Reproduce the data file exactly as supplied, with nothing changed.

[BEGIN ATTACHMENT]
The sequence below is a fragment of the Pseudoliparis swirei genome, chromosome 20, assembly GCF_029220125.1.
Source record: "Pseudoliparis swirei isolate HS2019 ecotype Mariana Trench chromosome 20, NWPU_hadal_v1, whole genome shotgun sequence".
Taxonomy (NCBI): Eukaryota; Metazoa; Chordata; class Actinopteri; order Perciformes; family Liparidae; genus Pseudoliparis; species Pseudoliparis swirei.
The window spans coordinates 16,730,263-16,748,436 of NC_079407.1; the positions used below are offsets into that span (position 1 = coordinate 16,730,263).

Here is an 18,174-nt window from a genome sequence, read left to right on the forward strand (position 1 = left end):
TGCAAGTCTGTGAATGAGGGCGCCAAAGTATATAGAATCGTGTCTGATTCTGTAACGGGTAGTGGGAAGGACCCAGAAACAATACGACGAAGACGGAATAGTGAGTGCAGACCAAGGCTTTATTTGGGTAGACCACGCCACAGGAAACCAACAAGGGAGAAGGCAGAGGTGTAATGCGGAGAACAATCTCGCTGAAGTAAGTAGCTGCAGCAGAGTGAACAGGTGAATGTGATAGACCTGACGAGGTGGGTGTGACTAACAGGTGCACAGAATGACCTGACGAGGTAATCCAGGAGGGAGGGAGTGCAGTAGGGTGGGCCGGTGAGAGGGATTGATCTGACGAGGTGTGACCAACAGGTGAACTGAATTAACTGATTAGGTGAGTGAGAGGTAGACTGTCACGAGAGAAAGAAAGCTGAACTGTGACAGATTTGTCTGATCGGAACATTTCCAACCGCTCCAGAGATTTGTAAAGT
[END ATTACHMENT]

The sequence below is a fragment of the Pseudoliparis swirei genome, chromosome 20, assembly GCF_029220125.1.
Source record: "Pseudoliparis swirei isolate HS2019 ecotype Mariana Trench chromosome 20, NWPU_hadal_v1, whole genome shotgun sequence".
Taxonomy (NCBI): Eukaryota; Metazoa; Chordata; class Actinopteri; order Perciformes; family Liparidae; genus Pseudoliparis; species Pseudoliparis swirei.
The window spans coordinates 16,730,263-16,748,436 of NC_079407.1; the positions used below are offsets into that span (position 1 = coordinate 16,730,263).

Here is an 18,174-nt window from a genome sequence, read left to right on the forward strand (position 1 = left end):
TGCAAGTCTGTGAATGAGGGCGCCAAAGTATATAGAATCGTGTCTGATTCTGTAACGGGTAGTGGGAAGGACCCAGAAACAATACGACGAAGACGGAATAGTGAGTGCAGACCAAGGCTTTATTTGGGTAGACCACGCCACAGGAAACCAACAAGGGAGAAGGCAGAGGTGTAATGCGGAGAACAATCTCGCTGAAGTAAGTAGCTGCAGCAGAGTGAACAGGTGAATGTGATAGACCTGACGAGGTGGGTGTGACTAACAGGTGCACAGAATGACCTGACGAGGTAATCCAGGAGGGAGGGAGTGCAGTAGGGTGGGCCGGTGAGAGGGATTGATCTGACGAGGTGTGACCAACAGGTGAACTGAATTAACTGATTAGGTGAGTGAGAGGTAGACTGTCACGAGAGAAAGAAAGCTGAACTGTGACAGATTTGTCTGATCGGAACATTTCCAACCGCTCCAGAGATTTGTAAAGT